Fisiopatología. Círculo Vicioso de la Insuficiencia Cardiaca Disfunción VI Gasto cardiaco disminuido y Presión arterial disminuída Mecanismo de Frank-Starling Remodelado Activación Neurohormonal Aumento del Gasto Cardiaco (via aumento de contractilidad y frecuencia cardiaca) Aumento de Presión Arterial (via vasoconstricción y aumento de volumen sanguíneo) Trabajo cardiaco aumentado (ya sea precarga o postcarga)
Evaluación diagnóstica de Insuficiencia Cardiaca de nueva instalación
Determinar el tipo de disfunción ventricular (sistólica o diastólica)
Definir el pronóstico
Orientar el tratamiento
Disfunción Ventricular Izquierda Sistólica y Diastólica
Disnea de Esfuerzo
Disnea Paroxística Nocturna
Galope con 3er. Ruido
Respiración de Cheyne-Stokes
Insuficiencia Ventricular Derecha Sistólica y Diastólica
Retención de líquidos
Criterios para el diagnóstico de insuficiencia cardiaca Modificado de Framingham Dos criterios mayores o Un mayor y dos menores Criterios mayores Criterios menores Criterios mayores agregados DPN Edema tibial Pulso alternante Plétora yugular Tos nocturna Pulso deficiente Estertores pulmonares Disnea de esfuerzo Pulso decreciente Cardiomegalia radiográfica Hepatomegalia
Edema agudo de pulmón Derrame pleural Galope ventricular Taquicardia >120x’ Galope auricular Presión venosa >16 cm H 2 O Reflujo hepatoyugular Peso 4.5 kg en 5 días
Evaluación Diagnóstica de la Insuficiencia Cardiaca de nueva instalación
Los estudios realizados en insuficiencia cardiaca muestran resultados semejantes a los IECA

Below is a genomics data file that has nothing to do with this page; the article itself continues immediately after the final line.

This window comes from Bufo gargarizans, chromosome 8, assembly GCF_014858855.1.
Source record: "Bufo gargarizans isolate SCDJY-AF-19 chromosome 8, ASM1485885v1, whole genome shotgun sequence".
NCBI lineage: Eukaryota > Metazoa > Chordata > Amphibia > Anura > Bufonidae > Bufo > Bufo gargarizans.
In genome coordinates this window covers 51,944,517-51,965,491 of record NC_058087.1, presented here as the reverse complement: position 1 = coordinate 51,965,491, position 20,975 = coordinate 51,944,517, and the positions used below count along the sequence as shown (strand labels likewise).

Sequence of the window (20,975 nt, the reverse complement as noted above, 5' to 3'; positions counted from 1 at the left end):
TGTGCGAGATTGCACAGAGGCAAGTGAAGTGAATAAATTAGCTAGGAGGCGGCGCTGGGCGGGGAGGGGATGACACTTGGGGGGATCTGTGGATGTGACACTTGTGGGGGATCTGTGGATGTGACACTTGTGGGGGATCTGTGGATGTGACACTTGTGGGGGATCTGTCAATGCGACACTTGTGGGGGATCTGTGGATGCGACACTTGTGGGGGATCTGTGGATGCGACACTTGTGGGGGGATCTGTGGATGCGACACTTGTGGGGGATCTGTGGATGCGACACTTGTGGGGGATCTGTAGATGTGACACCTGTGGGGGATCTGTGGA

En la práctica clínica deben usarse en pacientes intolerantes a los IECA y en algunos casos pueden agregarse al tratamiento habitual
Receptores para Angiotensina II Receptor AT 1 Receptor AT 2
Inhibe crec. Cel.
Enfoque terapéutico hacia el paciente con Insuficiencia Cardiaca Estadio A Alto riesgo, sin daño estructural Estadio B Daño estructural cardiaco, asintomático Estadio D IC refractaria que requiere tratamiento especializado
Promover ejercicio regular
Evitar alcohol en exceso
Todas las medidas del Estadio A
IECA en pacientes seleccionados
Beta-bloquedores en pacientes seleccionados
Todas las medidas para el Estadio A
Dieta y restricción de sodio
Todas las medidas para los estadios A, B y C
Uso continuo de medicación endovenosa para mejoría sintomática
Estadio C Daño estructural cardiaco con síntomas previos o actuales de IC Hunt, SA, et al ACC/AHA Guidelines for the Evaluation and Management of Chronic Heart Failure in the Adult, 2001
ENFOQUE TERAPEUTICO HACIA EL PACIENTE CON INSUFICIENCIA CARDIACA Estadios de Insuficiencia Cardiaca y Opciones de Tratamiento para I. C. Sistólica NEJM, 2003;348: 2007-18